Howdy Neighbor,
    isis
    I live in Ridgway and have been following you for awhile now….love your honesty and content. I have been assisting others in their businesses and now I am ready to do my business, online, as that is where I know I can serve the most people. You have been nothing short of inspiring and I love this story, I did love school as I have a BS degree but that is not and end all by no means, to promote yourself is probably the best investment in time anyone can make. I am greatful for your tips along the way as this is helping me to say YES to myself!

  24. Thanks for sharing your inspiring story. First, kudos to you for staying home with your daughters and making them your priority. Second, thanks for sharing you walked out on your graduate class. So often we fall into the trap that higher education is the only path to success. Trusting your instincts and then committing to the choice you make is a huge part of success. I am in the midst of transitioning from my offline consulting business to online. Thanks for the inspiration and proof it can happen.

  25. Hi Jeff. I love your story.
    I was working and studying, it was mid term, after doing a mediation I decided to rent out my unit, close my business and move to the country to help my oldest adult ‘child’ who was ill, and help look after my grandchild. that was 2007. We spent years travelling the country, living in many unusal places, the best years of my life. xxxx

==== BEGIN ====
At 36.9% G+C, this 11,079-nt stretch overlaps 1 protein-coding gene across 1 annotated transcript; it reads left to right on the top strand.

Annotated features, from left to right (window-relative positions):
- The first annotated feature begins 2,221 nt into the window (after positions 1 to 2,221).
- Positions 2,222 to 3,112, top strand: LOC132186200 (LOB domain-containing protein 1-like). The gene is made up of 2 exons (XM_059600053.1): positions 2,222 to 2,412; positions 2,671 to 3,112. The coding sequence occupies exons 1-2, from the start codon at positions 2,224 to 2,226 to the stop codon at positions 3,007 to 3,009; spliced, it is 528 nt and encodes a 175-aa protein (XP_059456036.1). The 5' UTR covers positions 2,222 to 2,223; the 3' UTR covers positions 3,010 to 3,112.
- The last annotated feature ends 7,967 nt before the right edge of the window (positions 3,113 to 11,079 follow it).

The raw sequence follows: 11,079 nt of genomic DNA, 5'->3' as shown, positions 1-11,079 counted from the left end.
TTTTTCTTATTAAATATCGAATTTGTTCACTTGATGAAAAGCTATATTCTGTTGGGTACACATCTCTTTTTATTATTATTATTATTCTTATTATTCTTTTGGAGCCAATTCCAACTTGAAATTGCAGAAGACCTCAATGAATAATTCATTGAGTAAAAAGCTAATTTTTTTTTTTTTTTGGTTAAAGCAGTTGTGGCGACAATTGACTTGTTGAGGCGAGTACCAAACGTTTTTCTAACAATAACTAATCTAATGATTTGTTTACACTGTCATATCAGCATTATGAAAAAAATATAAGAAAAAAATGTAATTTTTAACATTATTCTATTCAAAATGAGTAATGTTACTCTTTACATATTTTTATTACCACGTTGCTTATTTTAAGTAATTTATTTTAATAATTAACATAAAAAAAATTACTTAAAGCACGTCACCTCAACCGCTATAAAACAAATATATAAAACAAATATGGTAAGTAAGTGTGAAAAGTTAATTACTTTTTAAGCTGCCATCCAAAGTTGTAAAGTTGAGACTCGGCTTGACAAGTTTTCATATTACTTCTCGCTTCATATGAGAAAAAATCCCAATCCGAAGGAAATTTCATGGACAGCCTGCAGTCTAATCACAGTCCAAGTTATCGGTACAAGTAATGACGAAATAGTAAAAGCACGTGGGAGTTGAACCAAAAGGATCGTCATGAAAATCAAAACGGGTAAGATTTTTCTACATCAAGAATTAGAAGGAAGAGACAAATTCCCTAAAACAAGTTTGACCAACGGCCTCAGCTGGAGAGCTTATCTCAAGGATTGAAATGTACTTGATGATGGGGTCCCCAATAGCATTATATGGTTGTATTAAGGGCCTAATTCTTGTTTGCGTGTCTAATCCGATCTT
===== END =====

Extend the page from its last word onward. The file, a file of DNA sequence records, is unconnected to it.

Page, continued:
I have been implementing many of your ideas, thank you for the great advice.
    Can you include ways to approach organizations/people to use articles in their newsletters please.
    with love Anne Jennings, Brisbane, Australia.

  26. This is pretty amazing. I did do my Accounting Degree & IT degree even though I was never really that passionate or good at it. I never had the courage to just walk out of that classroom. Or try anything else. I love seeing kids these days just follow their heart and their dreams rather than doing degrees just for security. Thanks Jeff, Sharnee xx

  27. Kathy Lemak

    Reply

    Great video, Jeff! I just enrolled in interior design school yesterday, heading toward a new career as my graphic design skills are near extinction. Like you, I’ve been out of the job market 5-6 years. I do have an interest in interior design, drafting, etc. At the same time, over last weekend, my inner being suggested going back to doing calligraphy (“just” a hobby) and the idea of creating my own line of greeting cards, placards and posters, or some other related product. With your example, now I don’t know. :/